This was the stomping ground of some of the oldest civilizations of the world, from the Borobudur to the Prambanan to the Sukuh and the Besakih. A lot of these ancient societies left beautiful structures and relics behind – you can visit the Bawomataluo of Nias, explore the Waruga Burial Complex, or gaze at thousands of perfectly maintained ancient temples throughout the region. This country also has a lot of modern history worth exploring, equally epic although not has pleasant.
Culturally, Indonesia is far too vivid and diverse to sum up in any one paragraph. There are so many different traditions, languages, lifestyles, fashions, beliefs and customs to immerse yourself in and explore, all within a relatively big geographic area. Many Indonesia cultures work very hard to maintain their historical rituals and practices, even as modernity sweeps through the area, so finding opportunities to learn about the culture first-hand is never difficult.
Partying obviously isn’t all there is to Indonesia, but there definitely are plenty of opportunities to have raucous drunken fun. Many of the cities on the popular tourists routes will have bars and activities that cater to the young and reckless (see: Legian, Bali). The Gili islands in particular are popular for their party island like Gili Trawangan, Gili Meno, Gili Air, and Gili Kondo. Then of course there is the queen of all the backpacker parties: tickets to the moon. For those who want to let loose a little on their travels, Indonesia is a cheap and easy destination to escape from real life for a while.
On the flip side, although there are areas just crawling with other travelers, there are still many places to explore away from the crowds. One has only to step a couple of feet off of the backpacker trail or away from the hostel to discover unique un-touristy places that have yet to be changed by tourism.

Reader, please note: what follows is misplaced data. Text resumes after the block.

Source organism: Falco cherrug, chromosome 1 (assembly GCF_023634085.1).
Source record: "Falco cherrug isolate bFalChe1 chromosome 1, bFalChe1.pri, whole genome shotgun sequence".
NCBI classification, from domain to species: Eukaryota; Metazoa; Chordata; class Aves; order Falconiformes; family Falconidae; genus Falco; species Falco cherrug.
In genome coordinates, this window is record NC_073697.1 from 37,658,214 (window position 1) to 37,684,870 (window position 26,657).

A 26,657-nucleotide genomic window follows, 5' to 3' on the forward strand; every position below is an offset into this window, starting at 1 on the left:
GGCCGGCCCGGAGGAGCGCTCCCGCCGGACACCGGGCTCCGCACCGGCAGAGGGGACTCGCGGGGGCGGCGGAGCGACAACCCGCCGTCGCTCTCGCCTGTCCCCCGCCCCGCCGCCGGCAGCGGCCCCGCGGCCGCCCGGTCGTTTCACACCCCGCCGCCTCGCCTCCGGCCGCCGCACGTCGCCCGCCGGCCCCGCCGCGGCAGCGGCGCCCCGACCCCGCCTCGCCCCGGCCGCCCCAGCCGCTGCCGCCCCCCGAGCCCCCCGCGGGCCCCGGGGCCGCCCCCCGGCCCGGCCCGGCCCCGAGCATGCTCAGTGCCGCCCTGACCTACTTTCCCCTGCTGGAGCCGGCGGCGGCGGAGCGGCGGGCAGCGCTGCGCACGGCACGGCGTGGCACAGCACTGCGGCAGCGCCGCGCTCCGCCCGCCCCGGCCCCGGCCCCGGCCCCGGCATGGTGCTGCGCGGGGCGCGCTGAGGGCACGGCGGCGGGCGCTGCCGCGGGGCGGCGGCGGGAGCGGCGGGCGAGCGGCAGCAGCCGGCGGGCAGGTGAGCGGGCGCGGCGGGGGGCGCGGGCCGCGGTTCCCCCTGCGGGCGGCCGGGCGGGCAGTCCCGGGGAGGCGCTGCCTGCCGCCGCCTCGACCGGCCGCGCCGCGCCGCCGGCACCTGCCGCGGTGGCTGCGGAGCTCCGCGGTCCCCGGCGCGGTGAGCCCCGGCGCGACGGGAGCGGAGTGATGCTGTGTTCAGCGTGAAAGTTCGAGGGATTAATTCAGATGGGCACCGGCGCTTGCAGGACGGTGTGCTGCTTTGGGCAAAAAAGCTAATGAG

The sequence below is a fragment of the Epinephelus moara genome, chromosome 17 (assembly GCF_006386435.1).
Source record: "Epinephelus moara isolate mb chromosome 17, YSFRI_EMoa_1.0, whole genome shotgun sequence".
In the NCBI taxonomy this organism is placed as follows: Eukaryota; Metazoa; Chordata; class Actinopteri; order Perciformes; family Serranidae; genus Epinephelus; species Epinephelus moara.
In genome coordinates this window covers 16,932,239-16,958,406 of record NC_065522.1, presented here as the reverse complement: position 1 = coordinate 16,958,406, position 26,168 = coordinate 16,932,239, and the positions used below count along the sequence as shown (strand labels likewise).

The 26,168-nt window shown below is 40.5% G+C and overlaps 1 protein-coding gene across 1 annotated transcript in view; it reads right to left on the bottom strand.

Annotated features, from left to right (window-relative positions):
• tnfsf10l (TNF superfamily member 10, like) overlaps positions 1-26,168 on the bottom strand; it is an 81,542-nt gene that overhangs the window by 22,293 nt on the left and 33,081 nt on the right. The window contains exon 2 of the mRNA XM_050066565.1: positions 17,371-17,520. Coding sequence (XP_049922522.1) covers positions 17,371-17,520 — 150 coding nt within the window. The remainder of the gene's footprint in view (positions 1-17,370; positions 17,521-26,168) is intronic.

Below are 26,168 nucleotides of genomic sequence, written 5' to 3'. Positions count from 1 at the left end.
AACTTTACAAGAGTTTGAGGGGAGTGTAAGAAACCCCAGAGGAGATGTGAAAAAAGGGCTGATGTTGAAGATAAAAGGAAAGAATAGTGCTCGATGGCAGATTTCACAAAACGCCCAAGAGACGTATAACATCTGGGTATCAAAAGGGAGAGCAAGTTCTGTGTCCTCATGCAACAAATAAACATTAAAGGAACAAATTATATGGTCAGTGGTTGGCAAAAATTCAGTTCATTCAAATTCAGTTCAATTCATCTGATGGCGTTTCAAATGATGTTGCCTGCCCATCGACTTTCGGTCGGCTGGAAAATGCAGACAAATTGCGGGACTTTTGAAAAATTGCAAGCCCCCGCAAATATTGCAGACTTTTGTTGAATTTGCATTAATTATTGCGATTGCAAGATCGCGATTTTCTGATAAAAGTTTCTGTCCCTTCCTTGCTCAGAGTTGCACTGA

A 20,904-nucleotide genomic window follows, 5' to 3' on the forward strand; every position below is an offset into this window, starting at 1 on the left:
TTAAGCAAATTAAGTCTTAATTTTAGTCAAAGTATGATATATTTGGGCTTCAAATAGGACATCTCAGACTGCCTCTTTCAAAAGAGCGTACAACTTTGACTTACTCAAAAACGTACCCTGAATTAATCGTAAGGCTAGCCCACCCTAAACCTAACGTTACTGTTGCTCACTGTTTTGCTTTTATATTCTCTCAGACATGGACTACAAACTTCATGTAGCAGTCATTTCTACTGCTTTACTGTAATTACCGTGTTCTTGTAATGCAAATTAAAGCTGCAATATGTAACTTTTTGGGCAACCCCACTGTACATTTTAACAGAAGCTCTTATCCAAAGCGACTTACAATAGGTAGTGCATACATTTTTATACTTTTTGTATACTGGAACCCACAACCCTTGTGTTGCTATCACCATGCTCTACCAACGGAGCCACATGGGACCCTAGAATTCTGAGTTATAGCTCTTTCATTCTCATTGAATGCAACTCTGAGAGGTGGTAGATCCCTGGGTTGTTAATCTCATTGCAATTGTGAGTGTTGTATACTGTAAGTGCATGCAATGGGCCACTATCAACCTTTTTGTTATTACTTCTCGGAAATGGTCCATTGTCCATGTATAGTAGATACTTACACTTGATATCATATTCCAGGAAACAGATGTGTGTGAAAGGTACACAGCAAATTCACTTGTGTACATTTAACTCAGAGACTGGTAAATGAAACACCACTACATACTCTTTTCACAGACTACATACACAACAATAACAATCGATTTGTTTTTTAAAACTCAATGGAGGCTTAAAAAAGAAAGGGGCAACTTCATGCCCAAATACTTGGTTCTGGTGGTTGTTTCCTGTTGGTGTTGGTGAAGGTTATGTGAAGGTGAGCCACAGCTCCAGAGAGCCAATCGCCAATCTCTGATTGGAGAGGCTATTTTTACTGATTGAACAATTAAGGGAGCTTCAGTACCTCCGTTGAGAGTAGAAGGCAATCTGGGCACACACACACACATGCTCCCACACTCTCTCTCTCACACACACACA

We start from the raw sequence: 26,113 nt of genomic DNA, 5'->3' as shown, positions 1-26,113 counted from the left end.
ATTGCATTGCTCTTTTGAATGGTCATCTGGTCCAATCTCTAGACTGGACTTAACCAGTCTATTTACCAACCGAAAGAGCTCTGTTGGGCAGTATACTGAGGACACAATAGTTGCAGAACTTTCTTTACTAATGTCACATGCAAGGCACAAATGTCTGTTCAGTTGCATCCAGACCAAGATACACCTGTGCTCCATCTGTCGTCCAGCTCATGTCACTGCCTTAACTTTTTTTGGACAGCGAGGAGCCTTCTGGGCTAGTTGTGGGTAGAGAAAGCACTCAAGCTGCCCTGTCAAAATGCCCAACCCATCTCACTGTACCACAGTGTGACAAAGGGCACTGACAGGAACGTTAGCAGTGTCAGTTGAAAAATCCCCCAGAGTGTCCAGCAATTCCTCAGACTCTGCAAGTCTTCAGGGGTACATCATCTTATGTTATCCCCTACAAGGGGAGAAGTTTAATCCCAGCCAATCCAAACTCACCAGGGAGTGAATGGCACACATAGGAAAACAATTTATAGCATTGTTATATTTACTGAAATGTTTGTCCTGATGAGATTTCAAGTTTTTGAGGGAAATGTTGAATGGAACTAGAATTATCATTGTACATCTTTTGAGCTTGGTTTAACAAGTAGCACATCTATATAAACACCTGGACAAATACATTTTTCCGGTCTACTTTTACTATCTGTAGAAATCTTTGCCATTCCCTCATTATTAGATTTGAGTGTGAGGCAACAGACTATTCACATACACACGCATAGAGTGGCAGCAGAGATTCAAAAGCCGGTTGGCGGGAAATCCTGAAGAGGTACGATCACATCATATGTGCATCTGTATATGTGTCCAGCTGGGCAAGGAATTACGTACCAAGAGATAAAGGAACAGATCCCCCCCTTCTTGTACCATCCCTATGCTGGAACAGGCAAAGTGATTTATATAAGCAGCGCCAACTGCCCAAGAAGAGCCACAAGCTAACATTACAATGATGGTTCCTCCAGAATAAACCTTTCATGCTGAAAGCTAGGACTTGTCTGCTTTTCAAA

Perhaps the most memorable part of a visit to this area of the world is the smiling, open, and happy people you encounter. Even though Indonesia have gone through some rough times in modern years, there seems to be an optimistic feeling most everywhere you go. Most visitors who spend a significant amount of time in the area will have at least one moving story of being invited to dinner during ruwat in Piji or taking part in a Balinese wedding reception, or maybe just a really interesting conversation with a delman driver in Sumbawa.
Things are changing fast
All over the world, but in Indonesia particularly, things are changing rapidly every day. A population explosion, an influx of new technology and foreign influence, and renegotiations of government mean that the culture and physical landscape is constantly evolving. This may be for the better or for the worst but one thing is for sure: Indonesia you visit now will be very different than the one you’ll see ten years from now.
Happy Green Travels!